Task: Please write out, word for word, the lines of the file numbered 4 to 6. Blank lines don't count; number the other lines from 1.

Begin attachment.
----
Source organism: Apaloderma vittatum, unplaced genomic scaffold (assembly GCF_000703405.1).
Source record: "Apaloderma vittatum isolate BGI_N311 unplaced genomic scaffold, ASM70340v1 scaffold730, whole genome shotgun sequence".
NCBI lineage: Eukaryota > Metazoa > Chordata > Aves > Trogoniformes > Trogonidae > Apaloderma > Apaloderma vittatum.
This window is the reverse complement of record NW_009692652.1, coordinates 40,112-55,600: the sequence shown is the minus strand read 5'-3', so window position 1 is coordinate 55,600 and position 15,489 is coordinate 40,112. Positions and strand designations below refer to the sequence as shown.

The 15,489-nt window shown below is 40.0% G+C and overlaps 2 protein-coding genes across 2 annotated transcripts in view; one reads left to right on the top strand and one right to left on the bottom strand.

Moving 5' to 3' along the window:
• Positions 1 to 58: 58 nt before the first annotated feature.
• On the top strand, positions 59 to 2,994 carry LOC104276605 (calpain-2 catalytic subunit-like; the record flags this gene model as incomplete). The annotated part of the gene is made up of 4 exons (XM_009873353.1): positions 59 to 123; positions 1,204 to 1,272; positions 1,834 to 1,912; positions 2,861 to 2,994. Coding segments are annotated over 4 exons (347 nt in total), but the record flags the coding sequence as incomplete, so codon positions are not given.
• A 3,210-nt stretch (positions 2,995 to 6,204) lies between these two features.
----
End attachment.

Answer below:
This window is the reverse complement of record NW_009692652.1, coordinates 40,112-55,600: the sequence shown is the minus strand read 5'-3', so window position 1 is coordinate 55,600 and position 15,489 is coordinate 40,112. Positions and strand designations below refer to the sequence as shown.

The 15,489-nt window shown below is 40.0% G+C and overlaps 2 protein-coding genes across 2 annotated transcripts in view; one reads left to right on the top strand and one right to left on the bottom strand.

Moving 5' to 3' along the window: